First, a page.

Coastal mud flats come alive as fiddler crabs emerge from their holes each time the tide recedes. These tiny crustaceans live in burrows dug into the sand and mud and feed on the algae they find on the flats between tides. Each male crab has one large, fiddle-like claw that it uses to attract a mate and sometimes for fighting, and a smaller second claw for eating and fighting. The females’ claws are of equal size.
Fiddler crabs live in large colonies, often consisting of hundreds or even thousands of individuals. During periods of high tide, each crab scuttles into its hole and plugs the opening with mud. After the tide recedes, the fiddler comes out to search for food, scooping up sand and mud as it seeks algae and other bits of food. As it finishes each mouthful, the fiddlers discard pellets of sand and mud that end up piled along the shore until the next high tide washes them away.
The male fiddler crab digs a burrow in the shape of an “L” that is anywhere from 14 to 36 inches long. When it’s time to breed, he stands by the entrance to his hole, waving his large claw and stamping his feet to get attention. An interested female enters the male’s burrow and he follows her in, stopping to plug the opening before continuing down to mate with her. While most crabs can only mate right after molting, while the female's shell is soft, fiddlers crabs are unique because they don't need to wait and can breed anytime throughout the summer.
After breeding, the female incubates her eggs for about two weeks and then releases them into the ocean. Some fiddler crabs can release eggs every two weeks as long as the weather remains warm. The eggs quickly hatch into free-swimming larval young that live at the surface of the water, along with other types of plankton. After a series of molts, the larvae grow and eventually enter the megalop stage, the last period before they complete their metamorphosis and become bottom-dwelling crabs.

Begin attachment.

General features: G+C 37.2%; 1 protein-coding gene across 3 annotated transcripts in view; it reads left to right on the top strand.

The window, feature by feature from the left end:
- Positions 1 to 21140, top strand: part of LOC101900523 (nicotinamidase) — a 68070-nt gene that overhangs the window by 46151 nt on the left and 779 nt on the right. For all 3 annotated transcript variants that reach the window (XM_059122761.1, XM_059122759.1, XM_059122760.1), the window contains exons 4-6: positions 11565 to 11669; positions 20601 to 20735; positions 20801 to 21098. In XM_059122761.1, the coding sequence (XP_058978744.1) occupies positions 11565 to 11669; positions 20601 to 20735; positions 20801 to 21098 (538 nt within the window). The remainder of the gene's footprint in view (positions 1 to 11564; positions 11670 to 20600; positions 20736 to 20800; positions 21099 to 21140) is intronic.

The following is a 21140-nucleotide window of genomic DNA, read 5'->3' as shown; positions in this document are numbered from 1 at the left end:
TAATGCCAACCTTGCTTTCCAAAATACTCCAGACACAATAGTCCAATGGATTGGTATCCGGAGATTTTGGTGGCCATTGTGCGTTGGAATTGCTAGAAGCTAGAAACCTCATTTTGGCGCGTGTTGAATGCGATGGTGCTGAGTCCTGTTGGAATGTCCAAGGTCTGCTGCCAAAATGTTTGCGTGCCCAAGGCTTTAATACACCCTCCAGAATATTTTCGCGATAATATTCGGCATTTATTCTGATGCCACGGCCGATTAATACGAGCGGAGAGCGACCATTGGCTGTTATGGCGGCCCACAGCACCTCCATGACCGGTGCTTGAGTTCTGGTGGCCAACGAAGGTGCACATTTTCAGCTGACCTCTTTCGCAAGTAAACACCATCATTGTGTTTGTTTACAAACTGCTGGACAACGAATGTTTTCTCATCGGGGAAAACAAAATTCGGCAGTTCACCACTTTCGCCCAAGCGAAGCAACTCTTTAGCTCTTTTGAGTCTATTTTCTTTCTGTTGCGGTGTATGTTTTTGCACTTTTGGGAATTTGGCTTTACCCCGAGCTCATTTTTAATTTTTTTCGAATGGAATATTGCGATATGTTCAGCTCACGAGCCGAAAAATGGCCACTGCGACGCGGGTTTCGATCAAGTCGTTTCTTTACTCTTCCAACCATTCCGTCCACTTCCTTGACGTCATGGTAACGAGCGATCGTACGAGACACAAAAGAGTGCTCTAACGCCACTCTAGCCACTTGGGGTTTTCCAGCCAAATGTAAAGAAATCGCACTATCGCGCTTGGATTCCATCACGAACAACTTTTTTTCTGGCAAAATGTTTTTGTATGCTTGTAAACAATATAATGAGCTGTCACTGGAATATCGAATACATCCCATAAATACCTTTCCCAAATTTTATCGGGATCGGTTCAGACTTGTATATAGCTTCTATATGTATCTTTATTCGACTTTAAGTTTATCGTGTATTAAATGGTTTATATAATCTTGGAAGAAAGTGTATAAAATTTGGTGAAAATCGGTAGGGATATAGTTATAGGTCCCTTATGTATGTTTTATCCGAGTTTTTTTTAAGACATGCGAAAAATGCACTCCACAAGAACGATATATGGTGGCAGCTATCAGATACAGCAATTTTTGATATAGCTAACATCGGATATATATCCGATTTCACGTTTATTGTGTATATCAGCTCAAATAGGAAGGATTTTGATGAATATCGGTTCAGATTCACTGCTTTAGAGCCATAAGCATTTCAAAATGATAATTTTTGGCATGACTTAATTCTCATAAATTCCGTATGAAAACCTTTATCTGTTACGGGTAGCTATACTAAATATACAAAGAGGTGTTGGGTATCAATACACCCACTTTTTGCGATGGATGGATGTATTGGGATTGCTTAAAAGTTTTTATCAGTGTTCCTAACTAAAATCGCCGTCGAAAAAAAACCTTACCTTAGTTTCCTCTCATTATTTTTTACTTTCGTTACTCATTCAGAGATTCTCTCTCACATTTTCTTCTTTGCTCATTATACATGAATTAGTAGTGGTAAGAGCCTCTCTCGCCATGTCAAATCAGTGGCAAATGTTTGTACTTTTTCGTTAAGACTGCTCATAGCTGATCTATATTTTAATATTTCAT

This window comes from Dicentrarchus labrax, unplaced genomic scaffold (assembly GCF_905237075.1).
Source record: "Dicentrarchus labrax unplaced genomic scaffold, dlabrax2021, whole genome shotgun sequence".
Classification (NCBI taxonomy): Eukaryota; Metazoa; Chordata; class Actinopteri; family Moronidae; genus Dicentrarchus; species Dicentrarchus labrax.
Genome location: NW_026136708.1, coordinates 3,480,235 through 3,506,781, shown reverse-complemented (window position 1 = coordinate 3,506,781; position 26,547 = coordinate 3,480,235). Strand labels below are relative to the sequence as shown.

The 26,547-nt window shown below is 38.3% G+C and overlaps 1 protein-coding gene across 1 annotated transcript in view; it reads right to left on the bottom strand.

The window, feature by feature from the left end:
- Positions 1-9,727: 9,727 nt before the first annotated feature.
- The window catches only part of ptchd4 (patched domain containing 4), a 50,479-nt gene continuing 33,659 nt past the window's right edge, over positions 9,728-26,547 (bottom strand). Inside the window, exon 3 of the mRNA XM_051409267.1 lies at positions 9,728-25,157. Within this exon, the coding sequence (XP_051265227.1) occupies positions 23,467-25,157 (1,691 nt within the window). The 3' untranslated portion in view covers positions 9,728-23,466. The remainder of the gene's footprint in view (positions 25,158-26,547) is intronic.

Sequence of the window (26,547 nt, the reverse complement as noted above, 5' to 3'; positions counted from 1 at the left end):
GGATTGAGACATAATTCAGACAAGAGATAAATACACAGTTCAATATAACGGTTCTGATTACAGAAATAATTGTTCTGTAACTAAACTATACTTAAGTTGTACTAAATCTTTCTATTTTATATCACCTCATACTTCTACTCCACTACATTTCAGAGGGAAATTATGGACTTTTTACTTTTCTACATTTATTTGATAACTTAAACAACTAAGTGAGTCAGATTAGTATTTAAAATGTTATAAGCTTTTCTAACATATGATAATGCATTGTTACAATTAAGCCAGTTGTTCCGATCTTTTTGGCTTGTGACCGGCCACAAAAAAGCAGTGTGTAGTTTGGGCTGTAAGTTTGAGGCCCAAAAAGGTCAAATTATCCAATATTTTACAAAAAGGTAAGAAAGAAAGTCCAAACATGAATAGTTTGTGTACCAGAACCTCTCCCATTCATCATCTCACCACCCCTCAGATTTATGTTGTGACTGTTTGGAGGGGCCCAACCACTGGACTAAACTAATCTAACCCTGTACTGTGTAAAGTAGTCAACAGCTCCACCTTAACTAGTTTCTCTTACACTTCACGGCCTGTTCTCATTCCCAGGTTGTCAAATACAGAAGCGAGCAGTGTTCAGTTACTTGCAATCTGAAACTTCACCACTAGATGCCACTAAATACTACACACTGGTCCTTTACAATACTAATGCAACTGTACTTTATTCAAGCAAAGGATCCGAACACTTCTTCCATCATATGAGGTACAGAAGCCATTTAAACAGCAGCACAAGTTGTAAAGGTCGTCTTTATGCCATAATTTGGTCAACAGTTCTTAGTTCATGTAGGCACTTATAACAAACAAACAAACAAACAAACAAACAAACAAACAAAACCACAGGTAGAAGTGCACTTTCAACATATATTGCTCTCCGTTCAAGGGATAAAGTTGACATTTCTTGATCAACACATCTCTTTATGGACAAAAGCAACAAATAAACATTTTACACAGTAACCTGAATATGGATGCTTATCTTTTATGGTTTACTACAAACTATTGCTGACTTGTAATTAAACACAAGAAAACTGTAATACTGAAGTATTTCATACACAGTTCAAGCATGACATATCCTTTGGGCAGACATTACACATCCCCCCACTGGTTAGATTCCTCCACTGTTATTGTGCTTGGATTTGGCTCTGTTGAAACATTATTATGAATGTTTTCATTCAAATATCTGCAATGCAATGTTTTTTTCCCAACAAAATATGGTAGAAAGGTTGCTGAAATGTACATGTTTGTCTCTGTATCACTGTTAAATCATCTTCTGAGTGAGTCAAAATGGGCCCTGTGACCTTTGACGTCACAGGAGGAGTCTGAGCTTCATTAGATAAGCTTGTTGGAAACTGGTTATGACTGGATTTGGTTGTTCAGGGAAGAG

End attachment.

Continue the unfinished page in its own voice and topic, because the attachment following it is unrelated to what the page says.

Once the larval crabs are ready to complete their metamorphosis, they return to the marshy areas and transform into fully-formed juvenile crabs. These tiny creatures continue to molt as they grow, but fiddlers don’t discard their old shells, they absorb them. When the juveniles are big enough, they become sexually mature and go on to have their own young. Depending on the type of crab this can take anywhere from several weeks to several months. The fiddler crab’s lifespan is usually between one and two years.
- The University of Southern Mississippi: Fiddler Crabs of the Northern Gulf Coast
- Miami University: Crabs in Florida: A brief summary of the Blue, Fiddler and Stone Crab found in Florida
- University of Rhode Island: Fiddler Crabs
- National Oceanic and Atmospheric Administration Coastal Service Center: Invertebrates